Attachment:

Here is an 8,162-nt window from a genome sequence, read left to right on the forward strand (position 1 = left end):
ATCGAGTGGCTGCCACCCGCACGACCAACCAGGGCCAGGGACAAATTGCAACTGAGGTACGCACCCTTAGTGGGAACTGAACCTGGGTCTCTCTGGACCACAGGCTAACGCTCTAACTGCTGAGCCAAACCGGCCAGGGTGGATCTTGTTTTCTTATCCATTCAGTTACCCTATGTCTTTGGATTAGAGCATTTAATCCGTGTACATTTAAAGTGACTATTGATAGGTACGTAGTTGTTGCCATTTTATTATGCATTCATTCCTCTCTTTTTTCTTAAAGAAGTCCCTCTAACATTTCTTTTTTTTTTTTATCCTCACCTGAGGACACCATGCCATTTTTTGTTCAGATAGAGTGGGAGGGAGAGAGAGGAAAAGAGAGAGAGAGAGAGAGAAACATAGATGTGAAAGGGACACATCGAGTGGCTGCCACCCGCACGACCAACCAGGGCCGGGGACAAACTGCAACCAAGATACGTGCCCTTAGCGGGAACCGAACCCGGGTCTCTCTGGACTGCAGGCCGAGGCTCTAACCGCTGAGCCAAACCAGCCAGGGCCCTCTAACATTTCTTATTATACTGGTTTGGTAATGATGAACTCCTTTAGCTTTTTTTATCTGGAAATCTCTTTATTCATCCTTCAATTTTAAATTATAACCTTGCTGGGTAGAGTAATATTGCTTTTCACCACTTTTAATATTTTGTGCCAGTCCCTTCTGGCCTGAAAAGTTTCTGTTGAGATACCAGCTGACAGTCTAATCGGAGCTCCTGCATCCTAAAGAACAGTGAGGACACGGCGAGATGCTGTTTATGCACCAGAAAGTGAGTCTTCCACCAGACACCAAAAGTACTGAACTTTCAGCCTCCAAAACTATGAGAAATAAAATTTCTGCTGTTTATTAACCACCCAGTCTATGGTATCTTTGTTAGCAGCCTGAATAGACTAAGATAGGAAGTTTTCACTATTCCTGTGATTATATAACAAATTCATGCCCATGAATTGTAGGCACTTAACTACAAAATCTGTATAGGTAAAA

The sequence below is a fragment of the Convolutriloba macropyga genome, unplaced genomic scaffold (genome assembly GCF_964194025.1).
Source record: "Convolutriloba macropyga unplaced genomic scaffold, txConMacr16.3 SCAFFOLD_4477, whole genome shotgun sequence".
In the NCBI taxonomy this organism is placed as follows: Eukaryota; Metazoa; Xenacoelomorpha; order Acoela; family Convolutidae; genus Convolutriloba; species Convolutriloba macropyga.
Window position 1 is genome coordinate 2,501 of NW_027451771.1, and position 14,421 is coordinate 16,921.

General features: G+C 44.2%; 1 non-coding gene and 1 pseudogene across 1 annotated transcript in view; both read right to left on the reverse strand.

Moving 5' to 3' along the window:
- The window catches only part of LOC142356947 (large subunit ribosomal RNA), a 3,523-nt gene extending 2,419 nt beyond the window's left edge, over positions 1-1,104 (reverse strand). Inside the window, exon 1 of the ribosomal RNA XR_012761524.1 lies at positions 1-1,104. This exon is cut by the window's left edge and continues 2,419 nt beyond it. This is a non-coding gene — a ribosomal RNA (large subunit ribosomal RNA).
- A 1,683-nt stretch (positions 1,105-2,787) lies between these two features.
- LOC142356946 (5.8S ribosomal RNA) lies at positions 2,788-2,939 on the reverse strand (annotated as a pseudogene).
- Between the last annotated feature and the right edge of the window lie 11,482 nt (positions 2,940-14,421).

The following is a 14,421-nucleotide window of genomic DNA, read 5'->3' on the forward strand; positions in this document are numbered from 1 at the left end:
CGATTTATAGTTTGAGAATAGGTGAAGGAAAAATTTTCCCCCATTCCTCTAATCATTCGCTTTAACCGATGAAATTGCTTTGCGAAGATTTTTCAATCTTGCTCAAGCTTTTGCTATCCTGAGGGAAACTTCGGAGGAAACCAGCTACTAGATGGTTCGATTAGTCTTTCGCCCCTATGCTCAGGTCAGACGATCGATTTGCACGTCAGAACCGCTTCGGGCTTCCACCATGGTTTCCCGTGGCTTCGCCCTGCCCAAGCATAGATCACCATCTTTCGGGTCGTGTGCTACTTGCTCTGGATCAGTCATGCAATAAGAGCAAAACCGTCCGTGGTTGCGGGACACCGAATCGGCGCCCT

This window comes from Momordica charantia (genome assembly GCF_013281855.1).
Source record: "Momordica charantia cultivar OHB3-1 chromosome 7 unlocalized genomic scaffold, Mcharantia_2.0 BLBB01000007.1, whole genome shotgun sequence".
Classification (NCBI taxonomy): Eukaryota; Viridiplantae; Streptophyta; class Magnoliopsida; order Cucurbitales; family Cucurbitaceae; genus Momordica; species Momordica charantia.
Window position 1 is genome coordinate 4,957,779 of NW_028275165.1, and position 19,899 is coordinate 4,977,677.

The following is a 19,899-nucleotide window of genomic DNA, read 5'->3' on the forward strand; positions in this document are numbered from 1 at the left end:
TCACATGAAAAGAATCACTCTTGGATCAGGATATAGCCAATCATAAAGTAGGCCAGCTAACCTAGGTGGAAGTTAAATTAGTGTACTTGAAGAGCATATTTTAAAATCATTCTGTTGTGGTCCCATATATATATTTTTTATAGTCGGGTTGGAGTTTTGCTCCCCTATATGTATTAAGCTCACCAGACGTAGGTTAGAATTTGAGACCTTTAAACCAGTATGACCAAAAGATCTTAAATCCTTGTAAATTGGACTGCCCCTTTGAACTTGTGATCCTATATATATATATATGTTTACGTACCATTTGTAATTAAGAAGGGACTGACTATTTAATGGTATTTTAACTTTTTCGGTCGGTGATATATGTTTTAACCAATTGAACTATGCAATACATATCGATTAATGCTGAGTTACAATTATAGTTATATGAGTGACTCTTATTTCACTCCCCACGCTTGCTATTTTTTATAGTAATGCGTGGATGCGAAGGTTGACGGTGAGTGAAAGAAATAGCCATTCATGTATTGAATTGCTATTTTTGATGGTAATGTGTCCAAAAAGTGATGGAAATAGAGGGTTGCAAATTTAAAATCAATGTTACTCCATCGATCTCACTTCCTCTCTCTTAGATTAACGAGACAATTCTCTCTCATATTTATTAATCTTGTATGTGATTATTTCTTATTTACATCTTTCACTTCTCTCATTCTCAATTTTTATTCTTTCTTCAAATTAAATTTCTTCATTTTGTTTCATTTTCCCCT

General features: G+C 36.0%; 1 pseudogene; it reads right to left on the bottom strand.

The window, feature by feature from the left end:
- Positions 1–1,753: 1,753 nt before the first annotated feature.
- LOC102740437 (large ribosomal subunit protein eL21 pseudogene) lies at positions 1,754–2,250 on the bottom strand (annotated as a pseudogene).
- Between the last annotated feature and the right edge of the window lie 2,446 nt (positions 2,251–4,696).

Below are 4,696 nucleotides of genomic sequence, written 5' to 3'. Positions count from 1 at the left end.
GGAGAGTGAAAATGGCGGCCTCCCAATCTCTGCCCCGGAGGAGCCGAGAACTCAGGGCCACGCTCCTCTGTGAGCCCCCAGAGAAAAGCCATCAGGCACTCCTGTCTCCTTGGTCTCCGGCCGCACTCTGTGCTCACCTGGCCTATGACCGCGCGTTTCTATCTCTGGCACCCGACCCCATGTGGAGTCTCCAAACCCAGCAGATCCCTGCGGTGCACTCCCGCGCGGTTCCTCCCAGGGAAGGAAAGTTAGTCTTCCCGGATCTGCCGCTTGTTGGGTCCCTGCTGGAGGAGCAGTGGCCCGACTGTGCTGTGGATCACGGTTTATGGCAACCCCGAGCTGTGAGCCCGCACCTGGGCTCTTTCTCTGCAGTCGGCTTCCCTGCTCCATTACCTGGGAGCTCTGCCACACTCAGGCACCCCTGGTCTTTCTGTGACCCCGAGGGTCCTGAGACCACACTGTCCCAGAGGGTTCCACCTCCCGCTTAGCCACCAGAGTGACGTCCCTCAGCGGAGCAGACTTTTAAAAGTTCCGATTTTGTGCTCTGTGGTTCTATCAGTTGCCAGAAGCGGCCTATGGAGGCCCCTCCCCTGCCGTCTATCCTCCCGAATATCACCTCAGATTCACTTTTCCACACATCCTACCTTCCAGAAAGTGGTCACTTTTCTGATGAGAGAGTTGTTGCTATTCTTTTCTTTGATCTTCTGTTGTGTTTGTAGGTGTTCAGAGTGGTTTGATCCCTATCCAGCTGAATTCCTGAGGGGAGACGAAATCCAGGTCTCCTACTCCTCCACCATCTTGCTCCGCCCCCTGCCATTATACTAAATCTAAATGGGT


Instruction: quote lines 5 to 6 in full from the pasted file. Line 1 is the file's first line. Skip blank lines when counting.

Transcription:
In the NCBI taxonomy this organism is placed as follows: Eukaryota; Metazoa; Xenacoelomorpha; order Acoela; family Convolutidae; genus Convolutriloba; species Convolutriloba macropyga.
Window position 1 is genome coordinate 2,501 of NW_027451771.1, and position 14,421 is coordinate 16,921.